Bemidji City Council: Chief Bemidji statue on council agenda
The Bemidji City Council will consider a request Monday to support a project seeking a new, more realistic statue of Chief Bemidji for the Library Park area.
The council will hear from members of the Chief Bemidji statue committee during its regular council meeting at 7 p.m. at City Hall.
The hope is to commission a high-quality, life-size or larger realistic statue of Chief Bemidji, made of stone, bronze or other permanent material, and locate it in or near Library Park.
No city dollars have been requested for the project. The committee plans to apply for grants through the Region 2 Arts Council, George W. Neilson Foundation, First National Bank Foundation and Bemidji Area Arts Endowment. Even if granted, none of the grants requires a local match.
The project budget is $116,500.
The statue committee is a subcommittee of the Bemidji Parks and Trails Commission and is composed of 19 individuals, including area American Indians; descendants of Chief Bemidji, whose name was Shay-now-ish-kung; Bemidji Sculpture Walk representatives; Parks and Trails representatives; and a city councilor.
The committee has been meeting since November 2009. Since then, public meetings have been held within the Leech Lake, Red Lake and White Earth reservations and in Bemidji. According to the committee, public comment was taken on whether there was value in creating a new statue to honor Chief Bemidji; impressions and feelings about the current Chief Bemidji statute at Library Park; and historical information about Shay-now-ish-kung and the period in which he lived.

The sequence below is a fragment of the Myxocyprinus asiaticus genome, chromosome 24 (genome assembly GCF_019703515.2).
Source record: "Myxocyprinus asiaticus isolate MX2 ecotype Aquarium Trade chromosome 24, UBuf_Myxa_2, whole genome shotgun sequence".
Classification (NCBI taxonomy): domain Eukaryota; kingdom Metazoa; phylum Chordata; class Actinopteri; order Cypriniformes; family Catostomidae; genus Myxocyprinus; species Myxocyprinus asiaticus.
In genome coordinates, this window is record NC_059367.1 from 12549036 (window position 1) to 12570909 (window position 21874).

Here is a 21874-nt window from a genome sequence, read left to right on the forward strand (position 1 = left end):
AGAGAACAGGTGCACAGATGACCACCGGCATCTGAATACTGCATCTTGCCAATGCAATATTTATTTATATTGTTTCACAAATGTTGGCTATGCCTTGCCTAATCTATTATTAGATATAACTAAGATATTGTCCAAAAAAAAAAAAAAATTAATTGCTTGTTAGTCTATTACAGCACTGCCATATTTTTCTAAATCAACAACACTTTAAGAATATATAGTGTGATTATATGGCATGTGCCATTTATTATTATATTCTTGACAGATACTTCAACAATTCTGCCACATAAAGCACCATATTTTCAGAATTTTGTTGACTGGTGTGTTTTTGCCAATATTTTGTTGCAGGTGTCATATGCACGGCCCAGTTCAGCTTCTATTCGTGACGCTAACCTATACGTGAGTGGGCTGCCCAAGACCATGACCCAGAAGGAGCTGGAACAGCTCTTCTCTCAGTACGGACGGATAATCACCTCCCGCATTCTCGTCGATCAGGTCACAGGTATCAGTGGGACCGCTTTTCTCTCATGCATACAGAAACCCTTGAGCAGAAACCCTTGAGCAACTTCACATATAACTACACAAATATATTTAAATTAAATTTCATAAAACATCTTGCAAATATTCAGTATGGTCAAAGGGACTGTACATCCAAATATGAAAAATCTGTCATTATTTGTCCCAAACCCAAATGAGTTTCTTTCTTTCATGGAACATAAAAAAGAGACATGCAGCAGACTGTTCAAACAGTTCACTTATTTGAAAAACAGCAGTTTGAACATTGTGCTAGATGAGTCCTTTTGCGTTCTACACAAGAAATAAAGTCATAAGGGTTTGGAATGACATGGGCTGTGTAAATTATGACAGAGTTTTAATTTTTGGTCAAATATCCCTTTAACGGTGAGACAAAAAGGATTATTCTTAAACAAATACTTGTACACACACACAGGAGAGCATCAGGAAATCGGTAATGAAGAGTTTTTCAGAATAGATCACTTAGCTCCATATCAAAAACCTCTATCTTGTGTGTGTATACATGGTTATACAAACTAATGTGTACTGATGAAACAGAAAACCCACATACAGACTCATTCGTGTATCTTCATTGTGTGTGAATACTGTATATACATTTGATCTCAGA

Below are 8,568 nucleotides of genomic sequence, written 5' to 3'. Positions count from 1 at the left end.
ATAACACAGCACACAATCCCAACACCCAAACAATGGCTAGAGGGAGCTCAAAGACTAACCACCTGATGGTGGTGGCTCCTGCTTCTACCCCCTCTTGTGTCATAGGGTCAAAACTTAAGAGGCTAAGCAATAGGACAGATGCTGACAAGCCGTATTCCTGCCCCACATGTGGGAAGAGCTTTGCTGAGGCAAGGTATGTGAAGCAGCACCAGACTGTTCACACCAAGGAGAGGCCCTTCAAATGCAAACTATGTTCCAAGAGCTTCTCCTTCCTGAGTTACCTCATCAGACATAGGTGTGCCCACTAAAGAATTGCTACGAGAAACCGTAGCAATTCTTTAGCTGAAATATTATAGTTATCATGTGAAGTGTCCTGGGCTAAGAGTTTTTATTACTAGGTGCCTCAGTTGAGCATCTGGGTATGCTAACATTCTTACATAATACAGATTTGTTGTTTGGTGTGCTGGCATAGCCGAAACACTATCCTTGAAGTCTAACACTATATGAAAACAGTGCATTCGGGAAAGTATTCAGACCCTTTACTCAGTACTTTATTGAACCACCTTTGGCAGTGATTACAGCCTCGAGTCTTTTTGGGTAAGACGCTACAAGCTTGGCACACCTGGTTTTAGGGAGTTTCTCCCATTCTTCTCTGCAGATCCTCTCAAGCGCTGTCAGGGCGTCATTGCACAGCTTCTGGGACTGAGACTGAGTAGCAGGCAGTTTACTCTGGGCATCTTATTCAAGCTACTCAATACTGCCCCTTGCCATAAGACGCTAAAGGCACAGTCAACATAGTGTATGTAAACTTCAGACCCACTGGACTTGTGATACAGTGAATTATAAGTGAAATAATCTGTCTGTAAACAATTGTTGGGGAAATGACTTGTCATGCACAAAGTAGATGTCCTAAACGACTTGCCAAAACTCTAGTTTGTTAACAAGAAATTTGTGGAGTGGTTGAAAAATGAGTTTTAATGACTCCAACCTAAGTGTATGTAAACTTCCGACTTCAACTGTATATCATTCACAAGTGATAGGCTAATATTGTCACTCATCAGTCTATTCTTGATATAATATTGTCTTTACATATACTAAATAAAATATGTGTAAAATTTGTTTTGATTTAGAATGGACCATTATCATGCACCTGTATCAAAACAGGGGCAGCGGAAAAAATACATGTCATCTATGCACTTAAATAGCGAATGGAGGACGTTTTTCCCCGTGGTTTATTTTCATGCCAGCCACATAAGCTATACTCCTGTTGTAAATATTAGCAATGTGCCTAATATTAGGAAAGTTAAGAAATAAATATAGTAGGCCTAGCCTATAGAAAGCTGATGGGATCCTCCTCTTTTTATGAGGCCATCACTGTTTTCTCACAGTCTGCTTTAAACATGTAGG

Among those taking part in the meetings were descendants of the current statue's carver, Eric Boe; descendants of Chief Bemidji; American Indians; artists; and other community members.
"All in attendance supported the commission of a new statue," the committee reported in a summary. "Many (expressed) that it is time to have a piece of fine art replace the current folk-art statue. A recurring sentiment expressed related to the healing benefits a new statue would have to the community."
The current statue would likely be relocated to the Bemidji County History Center for educational and exhibit purposes. It was a move reported to be supported by Boe's descendants.
Also on the agenda for Monday's meeting are consideration of revolving loan funds for Harmony Natural Foods Cooperative, hiring a consultant to update the city's parks and trails plan, and approval of personnel policy changes.